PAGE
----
Migrant workers underpaid at restaurant
The Fair Work Ombudsman has secured penalties of $209,000 against the restaurateur of Dainty Sichuan, which operates a number of restaurants in the CBD.
The penalties were secured for employees, mostly overseas workers on working holiday and student visas, who were underpaid at the restaurant and another under the same management.
The Federal Circuit Court ordered Ye Shao to pay penalties of $15,000 and his companies Wynn Sichuan Pty Ltd and Nine Dragons Pty Ltd to pay $95,000 and $88,000 respectively.
During an audit in June 2016, Fair Work inspectors found that 30 employees across the two restaurants had been underpaid a total of $30,995 and the regulator took action in 2017.
Inspectors found that 17 employees at Dainty Sichuan were underpaid $18,190 and 13 employees at Tina’s Noodle Kitchen were underpaid $12,805.
Employees were paid flat hourly rates of between $10 per hour and $23.33 per hour in breach of the Restaurant Industry Award 2010. Some worked six or seven days a week, and over 10 hours per day.
Fair Work Ombudsman Sandra Parker welcomed the court’s penalties.
“The exploitation of migrant workers is unacceptable as they can be particularly vulnerable in the workplace due to language barriers or visa status. Minimum wage rates apply to everyone in Australia, including visa-holders, and they are not negotiable,” Ms Parker said.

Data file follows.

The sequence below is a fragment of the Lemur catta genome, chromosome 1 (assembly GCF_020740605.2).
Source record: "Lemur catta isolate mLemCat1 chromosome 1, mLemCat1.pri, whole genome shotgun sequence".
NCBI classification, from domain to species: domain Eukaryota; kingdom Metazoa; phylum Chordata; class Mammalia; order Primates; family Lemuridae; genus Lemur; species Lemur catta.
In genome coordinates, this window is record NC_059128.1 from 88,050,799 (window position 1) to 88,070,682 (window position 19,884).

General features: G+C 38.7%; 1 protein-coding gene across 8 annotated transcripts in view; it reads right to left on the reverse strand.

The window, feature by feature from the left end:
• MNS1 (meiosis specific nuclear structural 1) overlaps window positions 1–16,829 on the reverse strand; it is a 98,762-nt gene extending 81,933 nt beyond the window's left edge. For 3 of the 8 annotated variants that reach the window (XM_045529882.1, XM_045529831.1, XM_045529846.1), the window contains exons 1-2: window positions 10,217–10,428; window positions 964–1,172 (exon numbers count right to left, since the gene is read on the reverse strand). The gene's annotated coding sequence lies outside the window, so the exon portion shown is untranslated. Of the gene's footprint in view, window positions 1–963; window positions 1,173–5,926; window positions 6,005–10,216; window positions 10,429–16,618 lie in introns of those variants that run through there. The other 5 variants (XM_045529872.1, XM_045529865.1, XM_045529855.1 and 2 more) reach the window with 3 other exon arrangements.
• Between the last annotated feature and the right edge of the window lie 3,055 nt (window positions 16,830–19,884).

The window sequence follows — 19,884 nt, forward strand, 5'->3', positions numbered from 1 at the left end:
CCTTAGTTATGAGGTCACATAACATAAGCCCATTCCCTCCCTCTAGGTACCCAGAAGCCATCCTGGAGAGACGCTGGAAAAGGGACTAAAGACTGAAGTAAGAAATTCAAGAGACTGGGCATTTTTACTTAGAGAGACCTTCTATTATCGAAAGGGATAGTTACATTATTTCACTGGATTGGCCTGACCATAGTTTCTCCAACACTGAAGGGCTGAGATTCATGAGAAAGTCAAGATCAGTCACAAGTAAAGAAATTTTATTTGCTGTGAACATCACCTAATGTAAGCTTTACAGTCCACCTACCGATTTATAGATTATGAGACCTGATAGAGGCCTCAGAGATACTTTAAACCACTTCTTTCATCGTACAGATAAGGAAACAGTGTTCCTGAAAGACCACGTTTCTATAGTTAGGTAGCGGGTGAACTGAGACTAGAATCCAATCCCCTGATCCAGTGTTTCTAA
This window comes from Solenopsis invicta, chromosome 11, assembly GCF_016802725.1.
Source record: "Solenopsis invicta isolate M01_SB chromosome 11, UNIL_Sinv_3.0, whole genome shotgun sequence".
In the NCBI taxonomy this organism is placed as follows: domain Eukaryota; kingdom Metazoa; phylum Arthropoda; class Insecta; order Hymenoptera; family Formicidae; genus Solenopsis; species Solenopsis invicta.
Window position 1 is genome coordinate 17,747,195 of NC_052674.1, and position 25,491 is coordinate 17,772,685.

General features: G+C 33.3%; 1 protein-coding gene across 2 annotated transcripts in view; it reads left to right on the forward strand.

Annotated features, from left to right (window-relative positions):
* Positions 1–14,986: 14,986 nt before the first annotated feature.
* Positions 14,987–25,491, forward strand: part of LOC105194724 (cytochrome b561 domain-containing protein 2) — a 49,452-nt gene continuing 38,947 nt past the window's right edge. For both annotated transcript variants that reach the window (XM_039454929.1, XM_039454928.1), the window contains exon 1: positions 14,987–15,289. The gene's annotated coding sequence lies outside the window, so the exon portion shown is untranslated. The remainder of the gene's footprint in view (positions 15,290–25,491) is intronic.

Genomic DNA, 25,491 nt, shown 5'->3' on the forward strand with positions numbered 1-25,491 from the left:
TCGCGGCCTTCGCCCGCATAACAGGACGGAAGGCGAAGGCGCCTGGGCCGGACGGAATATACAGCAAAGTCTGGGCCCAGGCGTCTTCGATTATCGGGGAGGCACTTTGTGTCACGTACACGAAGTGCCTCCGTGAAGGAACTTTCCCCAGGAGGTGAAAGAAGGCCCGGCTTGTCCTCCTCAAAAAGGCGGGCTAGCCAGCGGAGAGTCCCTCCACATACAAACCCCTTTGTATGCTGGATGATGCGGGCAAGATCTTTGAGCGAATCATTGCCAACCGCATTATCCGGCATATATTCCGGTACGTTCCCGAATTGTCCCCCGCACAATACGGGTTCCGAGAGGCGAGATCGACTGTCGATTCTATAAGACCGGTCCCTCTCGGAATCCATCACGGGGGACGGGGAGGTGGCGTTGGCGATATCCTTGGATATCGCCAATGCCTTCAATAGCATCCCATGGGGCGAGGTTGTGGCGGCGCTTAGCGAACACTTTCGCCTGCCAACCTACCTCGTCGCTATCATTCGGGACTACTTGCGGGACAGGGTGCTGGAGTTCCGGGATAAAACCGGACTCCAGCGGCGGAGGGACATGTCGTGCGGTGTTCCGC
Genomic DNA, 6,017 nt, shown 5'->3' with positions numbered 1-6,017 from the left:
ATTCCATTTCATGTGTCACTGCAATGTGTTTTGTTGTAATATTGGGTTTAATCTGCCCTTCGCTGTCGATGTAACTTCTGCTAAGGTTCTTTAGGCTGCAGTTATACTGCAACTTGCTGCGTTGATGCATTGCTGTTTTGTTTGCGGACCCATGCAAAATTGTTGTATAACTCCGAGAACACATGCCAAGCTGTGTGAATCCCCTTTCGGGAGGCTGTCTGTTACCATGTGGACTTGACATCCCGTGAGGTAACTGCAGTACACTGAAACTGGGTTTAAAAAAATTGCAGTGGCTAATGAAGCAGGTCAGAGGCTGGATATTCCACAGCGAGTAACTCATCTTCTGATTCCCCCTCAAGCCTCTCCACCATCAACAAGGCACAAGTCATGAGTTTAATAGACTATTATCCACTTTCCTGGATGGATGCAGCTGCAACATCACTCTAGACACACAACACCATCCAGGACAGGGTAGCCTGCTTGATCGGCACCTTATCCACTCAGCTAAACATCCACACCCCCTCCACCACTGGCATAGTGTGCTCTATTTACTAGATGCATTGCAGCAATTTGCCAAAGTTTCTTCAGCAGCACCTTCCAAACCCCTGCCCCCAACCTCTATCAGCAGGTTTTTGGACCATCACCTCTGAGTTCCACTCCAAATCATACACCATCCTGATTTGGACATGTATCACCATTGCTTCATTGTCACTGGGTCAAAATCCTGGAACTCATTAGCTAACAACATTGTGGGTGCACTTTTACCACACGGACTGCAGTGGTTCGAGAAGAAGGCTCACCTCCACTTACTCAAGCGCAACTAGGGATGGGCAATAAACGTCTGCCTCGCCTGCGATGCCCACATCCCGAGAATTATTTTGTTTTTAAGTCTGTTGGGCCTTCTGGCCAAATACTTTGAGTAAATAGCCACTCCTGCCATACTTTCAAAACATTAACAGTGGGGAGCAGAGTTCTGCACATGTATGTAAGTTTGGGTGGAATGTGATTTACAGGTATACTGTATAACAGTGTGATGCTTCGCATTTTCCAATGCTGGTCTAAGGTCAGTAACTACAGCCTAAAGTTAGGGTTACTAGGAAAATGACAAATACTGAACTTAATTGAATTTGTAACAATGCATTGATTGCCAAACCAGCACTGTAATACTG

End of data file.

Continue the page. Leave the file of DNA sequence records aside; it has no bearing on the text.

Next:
“This outcome should serve as a warning to all employers to pay their workers correctly.”
“We encourage any employees with concerns about their pay or entitlements to speak up and contact the Fair Work Ombudsman.”
The court accepted the respondents failed to pay minimum wages, overtime, penalty rates for weekends and public holidays and to keep records and provide payslips.
Judge Grant Riethmuller said a “large proportion” of the restaurant staff were visa holders who spoke Mandarin as their primary language.
“Employees with these backgrounds are in a particularly vulnerable position, and that is a factor to which I give significant weight,” she said.
The underpayments were rectified before the proceedings began •